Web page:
LULU GARCIA-NAVARRO, HOST:
Airlines say a record number of people are traveling this summer. Packing, getting to the airport and through security - it can be stressful. And that doesn't stop at the gate.
KAT ANDERSON: When people get on a plane, they kind of revert to, like, a lizard brain, where they kind of forget all, like, social decencies and common sense.
GARCIA-NAVARRO: That's Kat Anderson. She's been a flight attendant for just about three years, and she says she's seen a lot already.
ANDERSON: Flying kind of takes away everybody's, like, sense of control. So people, like, kind of tend to grasp at whatever kind of control they can have, whether that be, like, yelling about, like, overhead bin space above their seat or yelling about having to, like, check their bag or whatever.
GARCIA-NAVARRO: We wanted to check in - get it? - on some of your plane behavior. For Alan Perez, flying brings him to tears.
ALAN PEREZ: On my last flight, I was watching "Crazy Rich Asians," and I was sobbing pretty bad. And with my blanket and my pillow, I kind of hid my face a little. I don't know why I was ashamed. But I also didn't want the guy next to me to worry about me.
GARCIA-NAVARRO: Perez isn't alone. There's even a term - mile cry club - for the phenomenon of unexpected tears in the friendly skies. The Boston Globe looked into it this past week and pointed to the effects of hypoxia - that's inadequate oxygen in the blood - which can be triggered by low cabin air pressure, and it can make you emotional. Amanda Wind joined the club recently on an early morning flight.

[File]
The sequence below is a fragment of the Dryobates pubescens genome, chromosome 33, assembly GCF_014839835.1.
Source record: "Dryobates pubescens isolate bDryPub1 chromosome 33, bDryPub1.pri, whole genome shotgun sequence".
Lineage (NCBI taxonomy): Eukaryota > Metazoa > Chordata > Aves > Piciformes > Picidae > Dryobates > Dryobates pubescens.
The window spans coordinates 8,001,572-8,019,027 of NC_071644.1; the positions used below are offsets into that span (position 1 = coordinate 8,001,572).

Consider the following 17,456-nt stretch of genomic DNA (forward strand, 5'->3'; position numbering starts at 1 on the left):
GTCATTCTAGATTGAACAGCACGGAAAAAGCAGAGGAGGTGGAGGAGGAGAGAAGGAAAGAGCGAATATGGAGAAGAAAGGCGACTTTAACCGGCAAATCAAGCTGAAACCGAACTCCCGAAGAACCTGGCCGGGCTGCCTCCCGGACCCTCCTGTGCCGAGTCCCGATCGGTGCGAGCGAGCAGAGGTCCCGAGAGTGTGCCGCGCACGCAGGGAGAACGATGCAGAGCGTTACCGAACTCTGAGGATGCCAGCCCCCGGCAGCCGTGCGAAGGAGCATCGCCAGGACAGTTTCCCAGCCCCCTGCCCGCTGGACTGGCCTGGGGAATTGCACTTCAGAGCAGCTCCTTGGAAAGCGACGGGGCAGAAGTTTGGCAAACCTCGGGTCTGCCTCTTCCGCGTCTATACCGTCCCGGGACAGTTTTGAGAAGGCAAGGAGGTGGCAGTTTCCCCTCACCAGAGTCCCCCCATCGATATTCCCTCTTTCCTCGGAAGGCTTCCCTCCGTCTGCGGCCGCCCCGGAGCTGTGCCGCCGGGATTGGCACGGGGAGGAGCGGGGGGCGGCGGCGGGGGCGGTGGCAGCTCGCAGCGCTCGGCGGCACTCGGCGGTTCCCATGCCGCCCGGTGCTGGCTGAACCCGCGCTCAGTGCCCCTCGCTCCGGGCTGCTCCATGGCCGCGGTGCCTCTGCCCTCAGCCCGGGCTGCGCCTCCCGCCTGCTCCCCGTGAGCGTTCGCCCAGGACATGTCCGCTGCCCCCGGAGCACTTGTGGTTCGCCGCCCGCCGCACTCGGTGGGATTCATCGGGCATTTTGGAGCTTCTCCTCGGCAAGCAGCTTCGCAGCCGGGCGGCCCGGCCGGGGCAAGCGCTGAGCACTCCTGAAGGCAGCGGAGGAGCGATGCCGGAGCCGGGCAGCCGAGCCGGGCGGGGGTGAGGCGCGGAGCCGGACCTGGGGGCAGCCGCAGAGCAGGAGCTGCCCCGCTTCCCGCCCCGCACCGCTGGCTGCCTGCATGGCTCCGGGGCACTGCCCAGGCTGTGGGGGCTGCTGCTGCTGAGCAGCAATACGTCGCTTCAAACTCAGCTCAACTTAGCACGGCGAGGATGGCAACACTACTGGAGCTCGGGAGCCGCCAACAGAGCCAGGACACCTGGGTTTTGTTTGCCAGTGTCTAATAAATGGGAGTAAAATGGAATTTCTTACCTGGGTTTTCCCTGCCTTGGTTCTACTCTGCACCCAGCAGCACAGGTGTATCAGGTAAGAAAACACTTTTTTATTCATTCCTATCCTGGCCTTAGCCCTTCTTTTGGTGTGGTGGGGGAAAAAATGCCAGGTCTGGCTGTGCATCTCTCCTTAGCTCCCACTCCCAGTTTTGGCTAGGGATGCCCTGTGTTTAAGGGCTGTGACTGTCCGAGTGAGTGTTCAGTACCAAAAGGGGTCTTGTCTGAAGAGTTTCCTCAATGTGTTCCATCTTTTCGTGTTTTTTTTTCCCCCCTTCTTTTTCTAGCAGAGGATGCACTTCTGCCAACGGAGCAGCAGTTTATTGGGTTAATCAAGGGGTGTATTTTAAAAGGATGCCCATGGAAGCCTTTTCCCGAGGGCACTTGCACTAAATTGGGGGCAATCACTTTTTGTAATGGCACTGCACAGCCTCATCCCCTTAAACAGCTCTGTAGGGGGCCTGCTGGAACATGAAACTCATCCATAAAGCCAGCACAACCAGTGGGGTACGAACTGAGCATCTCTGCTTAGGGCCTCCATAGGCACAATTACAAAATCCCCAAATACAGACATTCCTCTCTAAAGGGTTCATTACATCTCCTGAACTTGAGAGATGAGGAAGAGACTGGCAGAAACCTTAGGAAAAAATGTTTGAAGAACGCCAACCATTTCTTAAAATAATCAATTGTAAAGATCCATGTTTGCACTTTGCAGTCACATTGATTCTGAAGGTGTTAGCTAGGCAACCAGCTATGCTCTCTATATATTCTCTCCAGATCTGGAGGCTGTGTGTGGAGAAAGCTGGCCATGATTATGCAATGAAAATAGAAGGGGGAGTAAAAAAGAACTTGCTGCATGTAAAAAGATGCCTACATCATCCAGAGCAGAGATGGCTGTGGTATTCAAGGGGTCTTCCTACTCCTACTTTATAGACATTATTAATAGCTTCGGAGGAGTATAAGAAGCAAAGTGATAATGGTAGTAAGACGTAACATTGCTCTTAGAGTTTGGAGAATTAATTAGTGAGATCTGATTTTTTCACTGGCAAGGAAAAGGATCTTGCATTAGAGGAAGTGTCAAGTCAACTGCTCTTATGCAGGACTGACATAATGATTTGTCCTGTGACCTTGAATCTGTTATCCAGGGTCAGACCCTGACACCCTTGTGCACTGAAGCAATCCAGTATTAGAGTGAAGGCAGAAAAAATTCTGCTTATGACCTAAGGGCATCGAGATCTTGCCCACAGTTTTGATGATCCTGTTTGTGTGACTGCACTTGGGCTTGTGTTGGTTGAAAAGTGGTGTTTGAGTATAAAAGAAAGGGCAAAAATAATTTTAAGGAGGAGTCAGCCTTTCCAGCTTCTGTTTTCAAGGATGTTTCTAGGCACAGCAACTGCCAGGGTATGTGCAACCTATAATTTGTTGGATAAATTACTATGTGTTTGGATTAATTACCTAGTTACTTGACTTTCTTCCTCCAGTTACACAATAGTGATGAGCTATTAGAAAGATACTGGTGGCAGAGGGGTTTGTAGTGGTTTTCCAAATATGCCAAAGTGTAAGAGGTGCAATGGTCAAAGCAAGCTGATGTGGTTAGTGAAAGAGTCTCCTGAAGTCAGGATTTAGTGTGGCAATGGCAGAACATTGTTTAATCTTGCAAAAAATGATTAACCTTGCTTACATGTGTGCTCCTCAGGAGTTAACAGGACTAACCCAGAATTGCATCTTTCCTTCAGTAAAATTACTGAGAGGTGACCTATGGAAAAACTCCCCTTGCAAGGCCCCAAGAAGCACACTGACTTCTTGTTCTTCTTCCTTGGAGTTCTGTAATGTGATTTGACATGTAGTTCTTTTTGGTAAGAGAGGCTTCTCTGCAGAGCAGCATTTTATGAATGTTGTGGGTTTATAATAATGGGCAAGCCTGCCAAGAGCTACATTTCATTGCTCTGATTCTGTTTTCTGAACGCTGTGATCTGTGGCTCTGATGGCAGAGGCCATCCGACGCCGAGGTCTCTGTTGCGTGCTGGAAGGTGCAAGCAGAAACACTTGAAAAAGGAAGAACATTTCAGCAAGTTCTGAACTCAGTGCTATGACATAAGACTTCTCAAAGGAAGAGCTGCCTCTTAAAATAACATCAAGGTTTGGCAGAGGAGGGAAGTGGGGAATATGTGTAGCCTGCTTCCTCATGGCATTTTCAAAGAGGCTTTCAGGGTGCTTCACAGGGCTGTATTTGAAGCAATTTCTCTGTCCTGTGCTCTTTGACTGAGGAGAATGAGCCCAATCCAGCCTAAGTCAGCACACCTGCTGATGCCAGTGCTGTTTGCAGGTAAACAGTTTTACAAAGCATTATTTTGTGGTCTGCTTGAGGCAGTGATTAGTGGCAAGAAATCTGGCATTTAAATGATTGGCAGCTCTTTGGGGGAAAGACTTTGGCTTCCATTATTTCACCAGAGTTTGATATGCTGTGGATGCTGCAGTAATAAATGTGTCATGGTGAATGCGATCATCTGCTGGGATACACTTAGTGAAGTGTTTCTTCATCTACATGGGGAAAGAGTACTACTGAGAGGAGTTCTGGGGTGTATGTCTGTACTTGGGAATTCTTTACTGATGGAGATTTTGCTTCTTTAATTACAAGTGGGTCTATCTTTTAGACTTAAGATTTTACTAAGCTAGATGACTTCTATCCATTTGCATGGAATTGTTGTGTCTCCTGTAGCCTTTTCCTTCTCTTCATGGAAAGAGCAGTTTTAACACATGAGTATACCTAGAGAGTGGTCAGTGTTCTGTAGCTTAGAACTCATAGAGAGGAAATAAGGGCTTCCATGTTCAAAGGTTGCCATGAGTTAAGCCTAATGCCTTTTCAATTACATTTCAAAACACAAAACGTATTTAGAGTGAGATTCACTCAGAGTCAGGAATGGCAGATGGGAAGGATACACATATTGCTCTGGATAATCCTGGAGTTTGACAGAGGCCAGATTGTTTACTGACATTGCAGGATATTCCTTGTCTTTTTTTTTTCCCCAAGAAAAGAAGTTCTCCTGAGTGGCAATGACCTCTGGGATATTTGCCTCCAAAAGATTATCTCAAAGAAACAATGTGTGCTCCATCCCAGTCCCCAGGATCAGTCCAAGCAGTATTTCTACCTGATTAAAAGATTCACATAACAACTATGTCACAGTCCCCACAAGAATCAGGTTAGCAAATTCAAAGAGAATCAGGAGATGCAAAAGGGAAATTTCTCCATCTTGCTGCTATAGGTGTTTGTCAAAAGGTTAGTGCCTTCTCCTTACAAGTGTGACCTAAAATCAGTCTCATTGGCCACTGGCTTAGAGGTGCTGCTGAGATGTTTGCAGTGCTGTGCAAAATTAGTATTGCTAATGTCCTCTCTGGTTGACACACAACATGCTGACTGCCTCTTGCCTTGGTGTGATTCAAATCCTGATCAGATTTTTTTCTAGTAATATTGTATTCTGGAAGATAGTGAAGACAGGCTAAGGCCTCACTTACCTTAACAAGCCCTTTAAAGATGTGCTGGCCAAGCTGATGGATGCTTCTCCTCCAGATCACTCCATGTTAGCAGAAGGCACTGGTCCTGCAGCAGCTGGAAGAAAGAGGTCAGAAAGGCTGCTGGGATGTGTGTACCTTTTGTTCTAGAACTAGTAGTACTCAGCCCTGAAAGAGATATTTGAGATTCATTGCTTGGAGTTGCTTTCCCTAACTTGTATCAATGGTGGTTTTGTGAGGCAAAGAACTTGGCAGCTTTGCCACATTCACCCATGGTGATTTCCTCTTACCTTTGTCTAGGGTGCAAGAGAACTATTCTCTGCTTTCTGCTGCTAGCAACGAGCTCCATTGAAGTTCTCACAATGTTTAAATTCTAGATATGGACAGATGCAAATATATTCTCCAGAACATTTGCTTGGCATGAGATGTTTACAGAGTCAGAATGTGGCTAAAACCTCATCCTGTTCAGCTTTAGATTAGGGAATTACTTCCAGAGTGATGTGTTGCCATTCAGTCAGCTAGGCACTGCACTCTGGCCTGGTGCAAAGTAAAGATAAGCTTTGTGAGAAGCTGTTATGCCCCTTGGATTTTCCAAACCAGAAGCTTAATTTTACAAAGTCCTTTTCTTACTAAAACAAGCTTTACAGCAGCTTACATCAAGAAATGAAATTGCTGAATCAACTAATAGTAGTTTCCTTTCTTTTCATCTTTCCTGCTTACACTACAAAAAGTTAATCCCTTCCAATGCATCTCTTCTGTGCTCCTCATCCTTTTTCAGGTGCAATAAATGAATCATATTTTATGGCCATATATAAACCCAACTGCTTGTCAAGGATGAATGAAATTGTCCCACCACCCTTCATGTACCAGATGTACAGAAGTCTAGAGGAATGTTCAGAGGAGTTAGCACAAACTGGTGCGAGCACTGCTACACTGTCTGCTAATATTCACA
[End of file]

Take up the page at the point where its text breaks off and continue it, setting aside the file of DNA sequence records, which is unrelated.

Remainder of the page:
AMANDA WIND: It was a very full flight, and I decided to watch "A Star Is Born" for the first time. I didn't know anything about the plotline or that it was a sad movie at the end. And I ended up sobbing so loud I woke everybody up in my row and the row behind me.
GARCIA-NAVARRO: And there's a lot of evidence air pressure affects our taste buds too. Here's Alan Perez again.
PEREZ: I usually never drink ginger ale. But every time I'm on a flight, I always get ginger ale with ice. And I always eat the ice afterward.
GARCIA-NAVARRO: And Kat Anderson, the flight attendant, can attest to that.
ANDERSON: Ginger ale's probably one of our most ordered drinks - same with tomato juice, where it's like, you don't normally order something like that at a restaurant. But people get on the plane, and they just crave it.
GARCIA-NAVARRO: But in addition to air pressure, researchers at Cornell think noise may lower our ability to taste sweet things and instead draw us to other flavors. And I'll confess. I drink tomato juice on planes and only on planes, and I cry a lot during movies. Kat Anderson says we shouldn't be ashamed because pros like her don't judge.
ANDERSON: Like, it happens enough times, and you're like, oh, well, they're doing that again. You know, it just kind of, like, becomes normal.
(SOUNDBITE OF SONG, "SHALLOW")
LADY GAGA: (Singing) I'm off the deep end. Watch as I dive in. Transcript provided by NPR, Copyright NPR.